Advertisement

Monthly plague monitoring to start at the Grand Canyon

Published: Jun. 9, 2015 at 12:13 PM MST|Updated: Jun. 23, 2015 at 12:13 PM MST
Email This Link
Share on Pinterest
Share on LinkedIn

TUCSON, AZ (Tucson News Now) - The National Park Service and the Coconino County Public Health Services District will begin monitoring the area for plague at various locations around the Grand Canyon's South Rim, this will be done on a monthly basis. The purpose for the program is to monitor public areas for the presence of plague and if detected start an action plan to prevent the possibility of it spreading to the public.

According to a recent release from the NPS this monitoring involves trapping and anesthetizing squirrels, removing fleas found on the squirrels and testing the fleas for the plague.  This testing will go on through September 2015.

While the plague is a rare, sometimes fatal, disease caused by the bacterium Yersinia pestis. It is primarily a disease of animals but can be transmitted to humans through the bites of rodent fleas or by direct contact with infected animals. Plague is considered endemic in northern Arizona at elevations above 4500 feet (1372 m).  An average of 1-2 human cases of plague are reported each year in Arizona; the last human case in Arizona occurred in 2008. Grand Canyon visitors and residents should be aware that plague activity increases during summer months in the Southwest and take appropriate precautions to minimize risk of exposure.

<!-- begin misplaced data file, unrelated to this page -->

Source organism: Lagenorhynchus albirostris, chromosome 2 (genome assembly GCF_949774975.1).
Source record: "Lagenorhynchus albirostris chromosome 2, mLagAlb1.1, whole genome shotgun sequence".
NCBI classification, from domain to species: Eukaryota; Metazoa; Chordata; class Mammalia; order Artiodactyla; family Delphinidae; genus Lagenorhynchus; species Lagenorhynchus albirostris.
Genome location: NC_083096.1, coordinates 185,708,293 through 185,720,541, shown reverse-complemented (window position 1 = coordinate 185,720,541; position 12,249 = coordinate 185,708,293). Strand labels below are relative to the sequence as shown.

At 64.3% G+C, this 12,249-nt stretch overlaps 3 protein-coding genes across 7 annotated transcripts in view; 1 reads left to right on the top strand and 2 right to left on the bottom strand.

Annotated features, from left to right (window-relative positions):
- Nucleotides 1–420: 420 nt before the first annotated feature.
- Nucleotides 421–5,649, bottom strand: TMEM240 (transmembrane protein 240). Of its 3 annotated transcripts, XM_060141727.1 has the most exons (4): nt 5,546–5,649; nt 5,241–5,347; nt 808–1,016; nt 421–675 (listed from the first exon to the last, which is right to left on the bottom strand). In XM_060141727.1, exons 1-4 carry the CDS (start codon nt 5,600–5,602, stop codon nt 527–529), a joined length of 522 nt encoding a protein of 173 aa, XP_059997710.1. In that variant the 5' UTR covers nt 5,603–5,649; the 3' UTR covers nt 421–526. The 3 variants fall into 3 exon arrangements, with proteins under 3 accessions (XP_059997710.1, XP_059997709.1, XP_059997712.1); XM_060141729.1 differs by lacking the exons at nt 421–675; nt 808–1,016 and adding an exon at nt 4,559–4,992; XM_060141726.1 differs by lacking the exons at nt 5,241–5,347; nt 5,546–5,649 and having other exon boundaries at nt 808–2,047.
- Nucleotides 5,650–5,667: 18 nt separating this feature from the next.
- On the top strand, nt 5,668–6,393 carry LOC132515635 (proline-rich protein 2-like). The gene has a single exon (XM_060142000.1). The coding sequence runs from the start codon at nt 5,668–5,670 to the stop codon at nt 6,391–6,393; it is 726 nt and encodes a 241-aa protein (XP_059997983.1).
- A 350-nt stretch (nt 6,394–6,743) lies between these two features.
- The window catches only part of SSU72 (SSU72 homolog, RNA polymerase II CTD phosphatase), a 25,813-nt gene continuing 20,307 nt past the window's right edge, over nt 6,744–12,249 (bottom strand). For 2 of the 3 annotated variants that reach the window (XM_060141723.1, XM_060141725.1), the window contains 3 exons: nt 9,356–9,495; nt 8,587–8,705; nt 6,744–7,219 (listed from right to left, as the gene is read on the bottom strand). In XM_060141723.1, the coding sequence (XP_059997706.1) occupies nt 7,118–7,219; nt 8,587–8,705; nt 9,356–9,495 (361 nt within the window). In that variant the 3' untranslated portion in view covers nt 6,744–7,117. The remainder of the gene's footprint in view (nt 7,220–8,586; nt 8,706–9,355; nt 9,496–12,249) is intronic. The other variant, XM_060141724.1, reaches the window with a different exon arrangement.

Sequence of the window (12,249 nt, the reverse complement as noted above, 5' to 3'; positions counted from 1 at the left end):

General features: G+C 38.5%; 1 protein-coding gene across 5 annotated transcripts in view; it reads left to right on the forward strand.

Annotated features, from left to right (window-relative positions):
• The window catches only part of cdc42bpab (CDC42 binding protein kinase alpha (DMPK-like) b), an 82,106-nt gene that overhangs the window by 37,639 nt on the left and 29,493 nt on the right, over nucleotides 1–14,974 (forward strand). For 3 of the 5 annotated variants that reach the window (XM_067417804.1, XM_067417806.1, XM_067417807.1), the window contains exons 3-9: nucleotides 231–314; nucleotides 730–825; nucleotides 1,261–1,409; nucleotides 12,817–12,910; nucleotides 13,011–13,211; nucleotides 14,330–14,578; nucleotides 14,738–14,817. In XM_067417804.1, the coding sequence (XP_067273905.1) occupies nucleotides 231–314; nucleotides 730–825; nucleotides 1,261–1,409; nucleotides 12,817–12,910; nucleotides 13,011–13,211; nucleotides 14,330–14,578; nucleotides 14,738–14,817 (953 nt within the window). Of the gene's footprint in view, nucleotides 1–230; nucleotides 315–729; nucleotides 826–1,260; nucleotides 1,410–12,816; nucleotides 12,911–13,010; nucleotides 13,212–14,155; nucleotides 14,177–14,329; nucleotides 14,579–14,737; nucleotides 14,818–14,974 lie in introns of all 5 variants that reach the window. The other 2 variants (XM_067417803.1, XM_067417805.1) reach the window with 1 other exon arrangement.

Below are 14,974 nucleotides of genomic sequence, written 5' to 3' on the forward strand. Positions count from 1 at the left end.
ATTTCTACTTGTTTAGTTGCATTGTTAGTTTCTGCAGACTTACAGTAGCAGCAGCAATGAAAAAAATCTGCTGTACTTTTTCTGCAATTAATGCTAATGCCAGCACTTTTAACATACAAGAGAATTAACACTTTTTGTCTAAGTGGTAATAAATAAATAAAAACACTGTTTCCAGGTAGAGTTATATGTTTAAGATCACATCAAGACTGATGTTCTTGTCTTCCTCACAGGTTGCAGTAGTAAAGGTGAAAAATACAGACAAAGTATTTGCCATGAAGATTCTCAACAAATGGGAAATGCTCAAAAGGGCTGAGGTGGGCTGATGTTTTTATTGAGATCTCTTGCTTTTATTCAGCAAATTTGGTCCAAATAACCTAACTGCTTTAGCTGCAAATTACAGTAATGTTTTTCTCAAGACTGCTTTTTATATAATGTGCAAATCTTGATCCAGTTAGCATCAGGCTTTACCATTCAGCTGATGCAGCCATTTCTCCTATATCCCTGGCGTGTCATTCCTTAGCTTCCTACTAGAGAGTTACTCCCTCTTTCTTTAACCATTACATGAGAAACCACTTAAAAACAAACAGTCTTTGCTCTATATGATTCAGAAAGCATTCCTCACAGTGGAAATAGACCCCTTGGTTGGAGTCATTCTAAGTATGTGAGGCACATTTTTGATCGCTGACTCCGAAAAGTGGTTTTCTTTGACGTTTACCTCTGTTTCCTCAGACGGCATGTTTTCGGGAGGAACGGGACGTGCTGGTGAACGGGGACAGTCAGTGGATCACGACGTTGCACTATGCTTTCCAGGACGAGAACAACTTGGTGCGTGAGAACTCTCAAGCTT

Those living, working, or visiting areas where plague is known to be present should take the following precautions to reduce their risk of exposure:

-Do not touch or feed wildlife, including rodents.

-Avoid exposure to rodent burrows, fleas and wild animals.

-Prevent pets from roaming loose.

-Control fleas on pets with flea collars or flea sprays routinely.

-Use insect repellant when visiting or working in areas where plague might be active or rodents might be present.

-If your job duties require you to handle sick or dead animals, wear appropriate personal protective equipment and consult an NPS wildlife veterinarian, as needed.

-Domestic cats and dogs are susceptible to plague. Pet owners should take their ill pets to a veterinarian for evaluation, as needed.

If you have questions, please contact your NPS Public Health Consultant at 928-638-7355 or by cell 202-641-3582. For more information about plague and other zoonotic diseases, visit

or

Copyright 2015 Tucson News Now. All rights reserved.